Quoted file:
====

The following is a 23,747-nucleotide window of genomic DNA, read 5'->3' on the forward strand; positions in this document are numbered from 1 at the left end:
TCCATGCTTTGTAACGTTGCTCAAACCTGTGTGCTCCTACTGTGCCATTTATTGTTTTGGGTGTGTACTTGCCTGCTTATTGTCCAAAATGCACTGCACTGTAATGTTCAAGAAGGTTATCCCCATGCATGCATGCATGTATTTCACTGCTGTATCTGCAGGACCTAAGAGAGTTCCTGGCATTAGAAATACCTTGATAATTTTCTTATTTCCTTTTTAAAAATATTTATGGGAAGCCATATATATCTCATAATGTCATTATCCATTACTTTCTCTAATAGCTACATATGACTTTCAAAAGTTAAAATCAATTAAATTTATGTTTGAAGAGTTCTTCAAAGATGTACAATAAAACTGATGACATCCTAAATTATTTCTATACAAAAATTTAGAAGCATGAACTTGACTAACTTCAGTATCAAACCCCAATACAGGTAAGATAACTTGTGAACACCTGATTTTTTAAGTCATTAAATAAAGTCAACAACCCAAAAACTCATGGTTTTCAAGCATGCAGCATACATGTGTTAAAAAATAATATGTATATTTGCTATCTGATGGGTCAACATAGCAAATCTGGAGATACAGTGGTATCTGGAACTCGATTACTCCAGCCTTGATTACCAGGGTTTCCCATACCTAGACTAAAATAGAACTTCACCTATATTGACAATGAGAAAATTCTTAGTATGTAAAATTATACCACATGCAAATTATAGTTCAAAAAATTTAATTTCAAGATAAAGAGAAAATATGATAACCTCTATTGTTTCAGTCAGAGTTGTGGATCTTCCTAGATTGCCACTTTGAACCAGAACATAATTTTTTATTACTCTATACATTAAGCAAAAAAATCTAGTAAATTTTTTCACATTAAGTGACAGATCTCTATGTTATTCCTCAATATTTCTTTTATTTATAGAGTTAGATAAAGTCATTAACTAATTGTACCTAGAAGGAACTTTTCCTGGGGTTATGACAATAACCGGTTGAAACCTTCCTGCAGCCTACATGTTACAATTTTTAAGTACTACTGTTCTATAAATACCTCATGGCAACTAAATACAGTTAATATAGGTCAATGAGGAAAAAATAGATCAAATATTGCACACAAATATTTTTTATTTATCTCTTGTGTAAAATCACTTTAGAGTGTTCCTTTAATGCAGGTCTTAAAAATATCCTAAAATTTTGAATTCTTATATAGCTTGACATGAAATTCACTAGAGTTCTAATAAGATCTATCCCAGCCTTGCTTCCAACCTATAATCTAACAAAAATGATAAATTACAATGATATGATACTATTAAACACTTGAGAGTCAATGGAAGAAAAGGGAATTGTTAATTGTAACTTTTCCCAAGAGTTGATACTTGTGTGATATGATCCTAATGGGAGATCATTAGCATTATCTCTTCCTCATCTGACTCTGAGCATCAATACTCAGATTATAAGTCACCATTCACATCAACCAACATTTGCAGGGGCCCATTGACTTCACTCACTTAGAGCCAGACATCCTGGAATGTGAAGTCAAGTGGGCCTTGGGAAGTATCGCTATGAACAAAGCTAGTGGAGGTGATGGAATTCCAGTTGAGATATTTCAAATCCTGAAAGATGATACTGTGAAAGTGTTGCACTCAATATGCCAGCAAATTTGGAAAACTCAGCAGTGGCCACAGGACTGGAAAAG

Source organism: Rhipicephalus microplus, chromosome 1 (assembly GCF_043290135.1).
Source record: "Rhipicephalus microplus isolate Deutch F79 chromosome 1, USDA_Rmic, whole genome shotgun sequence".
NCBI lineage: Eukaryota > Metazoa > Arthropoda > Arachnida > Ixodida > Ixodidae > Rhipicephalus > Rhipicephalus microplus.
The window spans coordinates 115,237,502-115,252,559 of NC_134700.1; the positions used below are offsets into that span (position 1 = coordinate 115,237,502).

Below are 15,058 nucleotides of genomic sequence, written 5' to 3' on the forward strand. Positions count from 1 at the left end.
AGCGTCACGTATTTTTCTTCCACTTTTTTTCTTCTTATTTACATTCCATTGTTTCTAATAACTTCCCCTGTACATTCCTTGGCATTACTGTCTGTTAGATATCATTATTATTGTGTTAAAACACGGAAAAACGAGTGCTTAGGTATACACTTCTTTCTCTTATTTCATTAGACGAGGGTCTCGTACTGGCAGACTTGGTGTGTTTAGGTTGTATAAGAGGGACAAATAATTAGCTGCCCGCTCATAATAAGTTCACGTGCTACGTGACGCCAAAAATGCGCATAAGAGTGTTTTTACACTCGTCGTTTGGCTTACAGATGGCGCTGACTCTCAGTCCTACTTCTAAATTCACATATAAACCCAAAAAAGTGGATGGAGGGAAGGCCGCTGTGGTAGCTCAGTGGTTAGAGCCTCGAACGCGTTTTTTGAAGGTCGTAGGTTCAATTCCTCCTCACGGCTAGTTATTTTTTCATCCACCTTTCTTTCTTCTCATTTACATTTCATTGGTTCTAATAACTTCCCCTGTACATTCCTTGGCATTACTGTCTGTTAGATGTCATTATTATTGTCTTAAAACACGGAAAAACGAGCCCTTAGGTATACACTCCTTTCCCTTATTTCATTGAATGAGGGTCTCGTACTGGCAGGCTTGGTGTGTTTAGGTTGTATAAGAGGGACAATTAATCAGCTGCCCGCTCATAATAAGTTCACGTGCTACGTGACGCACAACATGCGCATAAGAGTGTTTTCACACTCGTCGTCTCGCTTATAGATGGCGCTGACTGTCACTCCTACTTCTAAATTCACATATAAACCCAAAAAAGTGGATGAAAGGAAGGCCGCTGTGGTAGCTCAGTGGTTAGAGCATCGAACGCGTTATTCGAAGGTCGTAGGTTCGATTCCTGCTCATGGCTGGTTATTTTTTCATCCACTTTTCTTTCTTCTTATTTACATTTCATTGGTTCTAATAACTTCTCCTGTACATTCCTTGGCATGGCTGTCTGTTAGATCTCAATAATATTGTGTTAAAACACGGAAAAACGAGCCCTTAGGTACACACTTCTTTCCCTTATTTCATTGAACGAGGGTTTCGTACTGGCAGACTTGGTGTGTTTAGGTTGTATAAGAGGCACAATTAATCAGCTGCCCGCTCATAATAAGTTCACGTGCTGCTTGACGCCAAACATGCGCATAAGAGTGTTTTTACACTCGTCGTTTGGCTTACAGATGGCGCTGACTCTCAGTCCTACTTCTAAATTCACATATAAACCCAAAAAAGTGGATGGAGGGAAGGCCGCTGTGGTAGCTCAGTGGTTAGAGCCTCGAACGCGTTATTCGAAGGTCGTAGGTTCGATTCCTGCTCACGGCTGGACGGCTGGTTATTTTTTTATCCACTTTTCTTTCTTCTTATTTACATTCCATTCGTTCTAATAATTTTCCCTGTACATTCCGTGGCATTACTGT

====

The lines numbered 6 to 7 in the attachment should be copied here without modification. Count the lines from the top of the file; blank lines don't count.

The window spans coordinates 115,237,502-115,252,559 of NC_134700.1; the positions used below are offsets into that span (position 1 = coordinate 115,237,502).

Below are 15,058 nucleotides of genomic sequence, written 5' to 3' on the forward strand. Positions count from 1 at the left end.